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The Unbearable Machine

Megan Voysey (2018)

(Audio recording of the German translation, read by Denis Abrahams)

I had never been to the planetarium before and I was excited, filled with anticipation for something new, something never seen before.  I even tried not to think about The Labyrinth, where I got to see everything, the whole world and what it really is.

I didn’t feel so happy anymore. It was hard to keep a good mood going. It was hard not to think deeply about horrible things.

I wondered what it would be like to be an empty vessel, well, if you were a little slow that is what the teachers called you, told you right there in front of everyone. You were called that if you talked a lot too. Empty vessels make the most noise. What does that even mean? Either way it didn’t seem like there was any winning or any pleasing, unless you were right there at the very top of the class.

“We are almost there, I am really looking forward to it, we will see a whole lot more than we ever will through that home-made telescope. The whole night sky above our heads, close up. It will be fantastic, Astrid.”

Then the dome of the planetarium came into view and my heart beat a little faster. I imagined what it would look like inside.

Well, what would it look like inside?

Maybe even more than fantastic or a total fuck up. Or both.


Mother parked the car out of the way, behind a tree, she was ashamed of our piece of scrap metal on four wheels and so we had to walk a little further than necessary. I almost held her hand, but we weren’t like that with each other.

There weren’t that many people visiting the planetarium that day and my mother walked up to the window to pay, taking a crisp note out of her brown purse with the golden catch. The woman behind the window had a wrinkled face, a cigarette burned next to her in a white ashtray, the tip of the filter coloured red from her lipstick.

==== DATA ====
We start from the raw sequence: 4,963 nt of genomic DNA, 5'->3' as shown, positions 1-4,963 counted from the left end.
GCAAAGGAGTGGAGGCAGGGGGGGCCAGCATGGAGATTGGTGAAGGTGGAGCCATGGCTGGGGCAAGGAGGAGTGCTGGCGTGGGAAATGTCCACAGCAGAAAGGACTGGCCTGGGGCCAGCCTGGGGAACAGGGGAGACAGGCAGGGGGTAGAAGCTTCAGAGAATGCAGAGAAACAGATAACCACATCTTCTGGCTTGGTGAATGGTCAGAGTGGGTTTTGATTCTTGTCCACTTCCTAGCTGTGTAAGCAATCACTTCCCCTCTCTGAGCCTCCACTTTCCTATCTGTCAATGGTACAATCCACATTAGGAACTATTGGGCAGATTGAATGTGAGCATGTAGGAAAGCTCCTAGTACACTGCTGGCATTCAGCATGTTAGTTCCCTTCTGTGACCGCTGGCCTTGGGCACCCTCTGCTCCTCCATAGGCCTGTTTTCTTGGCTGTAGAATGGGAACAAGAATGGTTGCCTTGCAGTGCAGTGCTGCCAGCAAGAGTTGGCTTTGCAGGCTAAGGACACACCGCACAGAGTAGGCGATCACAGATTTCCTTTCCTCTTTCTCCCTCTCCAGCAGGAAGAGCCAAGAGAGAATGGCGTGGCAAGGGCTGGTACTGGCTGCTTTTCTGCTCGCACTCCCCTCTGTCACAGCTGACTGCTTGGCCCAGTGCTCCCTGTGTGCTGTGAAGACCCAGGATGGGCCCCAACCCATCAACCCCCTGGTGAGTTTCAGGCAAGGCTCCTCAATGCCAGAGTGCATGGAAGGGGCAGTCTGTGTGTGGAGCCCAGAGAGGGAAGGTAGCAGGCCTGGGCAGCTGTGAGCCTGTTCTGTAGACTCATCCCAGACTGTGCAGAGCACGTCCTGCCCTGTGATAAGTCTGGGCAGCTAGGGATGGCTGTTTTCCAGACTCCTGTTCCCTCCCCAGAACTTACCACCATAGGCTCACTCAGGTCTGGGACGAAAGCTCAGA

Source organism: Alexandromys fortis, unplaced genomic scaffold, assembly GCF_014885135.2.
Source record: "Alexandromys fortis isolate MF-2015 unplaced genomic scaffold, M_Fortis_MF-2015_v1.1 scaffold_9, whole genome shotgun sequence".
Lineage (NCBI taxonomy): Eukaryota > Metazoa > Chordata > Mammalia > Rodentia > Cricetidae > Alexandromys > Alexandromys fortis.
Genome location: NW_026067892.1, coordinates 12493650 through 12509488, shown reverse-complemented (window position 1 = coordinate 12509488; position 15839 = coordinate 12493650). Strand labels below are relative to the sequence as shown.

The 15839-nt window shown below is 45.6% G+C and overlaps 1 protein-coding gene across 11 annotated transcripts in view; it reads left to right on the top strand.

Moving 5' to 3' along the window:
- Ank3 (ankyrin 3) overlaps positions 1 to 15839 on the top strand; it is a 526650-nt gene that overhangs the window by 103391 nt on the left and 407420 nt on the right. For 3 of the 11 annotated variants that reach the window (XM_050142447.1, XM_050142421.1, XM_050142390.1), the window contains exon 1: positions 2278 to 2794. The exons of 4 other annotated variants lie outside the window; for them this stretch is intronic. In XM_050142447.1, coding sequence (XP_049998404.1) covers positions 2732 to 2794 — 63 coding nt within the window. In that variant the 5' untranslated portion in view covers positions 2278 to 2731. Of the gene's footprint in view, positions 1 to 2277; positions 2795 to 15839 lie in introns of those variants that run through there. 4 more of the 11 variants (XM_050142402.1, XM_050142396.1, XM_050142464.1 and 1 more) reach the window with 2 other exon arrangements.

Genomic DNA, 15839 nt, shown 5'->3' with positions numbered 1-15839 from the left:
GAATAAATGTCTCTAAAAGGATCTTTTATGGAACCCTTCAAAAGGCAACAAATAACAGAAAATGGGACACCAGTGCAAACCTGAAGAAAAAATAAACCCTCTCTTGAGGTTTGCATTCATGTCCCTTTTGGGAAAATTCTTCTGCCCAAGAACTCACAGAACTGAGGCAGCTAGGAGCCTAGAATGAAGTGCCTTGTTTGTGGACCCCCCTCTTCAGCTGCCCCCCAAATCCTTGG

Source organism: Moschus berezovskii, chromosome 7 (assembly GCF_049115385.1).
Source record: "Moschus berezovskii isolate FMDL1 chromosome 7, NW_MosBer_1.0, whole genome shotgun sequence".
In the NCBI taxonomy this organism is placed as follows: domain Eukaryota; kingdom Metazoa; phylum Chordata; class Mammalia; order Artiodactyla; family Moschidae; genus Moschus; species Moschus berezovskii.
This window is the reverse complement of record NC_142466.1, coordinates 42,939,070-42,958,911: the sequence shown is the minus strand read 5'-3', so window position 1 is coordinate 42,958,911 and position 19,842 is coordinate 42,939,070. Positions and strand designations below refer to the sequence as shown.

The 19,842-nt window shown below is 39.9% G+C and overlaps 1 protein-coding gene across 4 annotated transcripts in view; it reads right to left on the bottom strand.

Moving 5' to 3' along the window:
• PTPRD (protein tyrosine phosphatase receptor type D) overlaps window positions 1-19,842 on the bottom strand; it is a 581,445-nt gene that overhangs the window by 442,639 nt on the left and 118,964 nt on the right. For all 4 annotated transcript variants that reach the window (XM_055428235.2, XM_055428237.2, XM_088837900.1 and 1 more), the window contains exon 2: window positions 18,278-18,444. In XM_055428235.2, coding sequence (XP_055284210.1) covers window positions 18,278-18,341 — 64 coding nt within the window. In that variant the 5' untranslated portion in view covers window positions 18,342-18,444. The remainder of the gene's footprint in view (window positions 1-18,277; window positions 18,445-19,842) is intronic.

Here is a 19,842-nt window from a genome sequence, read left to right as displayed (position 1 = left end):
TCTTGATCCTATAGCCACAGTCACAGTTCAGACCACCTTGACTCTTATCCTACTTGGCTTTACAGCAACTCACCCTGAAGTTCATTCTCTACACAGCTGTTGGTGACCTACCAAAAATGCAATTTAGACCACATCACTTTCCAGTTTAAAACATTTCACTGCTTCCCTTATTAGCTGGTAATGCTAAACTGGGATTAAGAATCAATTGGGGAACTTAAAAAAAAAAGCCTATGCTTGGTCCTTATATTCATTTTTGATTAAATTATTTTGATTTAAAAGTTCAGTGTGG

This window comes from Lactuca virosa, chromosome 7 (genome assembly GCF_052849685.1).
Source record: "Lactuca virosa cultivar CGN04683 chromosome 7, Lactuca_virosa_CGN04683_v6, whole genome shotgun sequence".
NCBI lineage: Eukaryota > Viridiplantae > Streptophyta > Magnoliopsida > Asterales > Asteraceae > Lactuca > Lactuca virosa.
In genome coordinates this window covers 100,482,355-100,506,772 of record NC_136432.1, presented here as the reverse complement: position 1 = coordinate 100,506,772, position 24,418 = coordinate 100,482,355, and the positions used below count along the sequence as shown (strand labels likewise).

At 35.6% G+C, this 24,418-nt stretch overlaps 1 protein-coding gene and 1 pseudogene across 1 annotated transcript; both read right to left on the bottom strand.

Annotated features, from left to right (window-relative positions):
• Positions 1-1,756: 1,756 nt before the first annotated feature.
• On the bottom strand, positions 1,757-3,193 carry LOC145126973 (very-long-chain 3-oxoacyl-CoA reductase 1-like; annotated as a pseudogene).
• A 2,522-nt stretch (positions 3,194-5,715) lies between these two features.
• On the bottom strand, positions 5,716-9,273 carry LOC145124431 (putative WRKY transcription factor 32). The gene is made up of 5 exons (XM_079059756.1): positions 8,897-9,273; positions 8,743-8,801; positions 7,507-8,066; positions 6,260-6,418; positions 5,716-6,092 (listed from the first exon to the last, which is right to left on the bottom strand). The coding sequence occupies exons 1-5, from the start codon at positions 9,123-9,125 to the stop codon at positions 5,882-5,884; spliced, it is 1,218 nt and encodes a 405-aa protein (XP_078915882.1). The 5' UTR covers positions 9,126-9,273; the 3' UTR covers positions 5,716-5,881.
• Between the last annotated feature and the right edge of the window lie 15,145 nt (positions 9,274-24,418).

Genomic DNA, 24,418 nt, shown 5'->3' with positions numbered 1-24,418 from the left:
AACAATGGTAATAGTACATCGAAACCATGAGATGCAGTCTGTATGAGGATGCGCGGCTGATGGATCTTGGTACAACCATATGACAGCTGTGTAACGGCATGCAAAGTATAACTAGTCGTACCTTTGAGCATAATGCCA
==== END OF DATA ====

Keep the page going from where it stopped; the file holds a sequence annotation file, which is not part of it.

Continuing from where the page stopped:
She smiled at me, wished us an interesting couple of hours. She looked dead bored when she said it.


The dome was cool inside and we both breathed a sigh of relief. There were rows upon rows of seats with adjustable neck rests arranged around an incredible looking machine.

I was genuinely amazed at its size and complexity, its many mirrors. It looked as if it would come alive any second, to hurt us or save us.

Mother said it looked like a giant ant with hundreds of compound eyes.

“Something from another planet for sure. Isn’t it something.”

It was.

We found places to sit. Here and there we saw a few others, but we guessed the most fortunate people were around their diamond shaped swimming pools.

I found it special that I was there, that I was going to see something wonderful.

Then it went very dark and a man’s voice came on through the speakers, welcoming us to the planetarium, to the night sky.

We looked up into the dome and saw it scattered with shimmering flecks of light. An arrow pointed to places of interest.

We are here, in the Milky Way.

Isn’t it magnificent.

The Milky Way came closer and closer, it felt as if it would fall on us and squash us or bear us away with its spiralling arms.

I wanted to make sense of that swirling disc punctuated with stars, 100 billion or so. Give or take. All those flickering dots one sees from a place like the world. I couldn’t.

Make sense.

Who can?

From the edge of a Sunday afternoon when dinner plates are being thrown at the walls.

Shimmering dots out of reach, probably long dead anyway.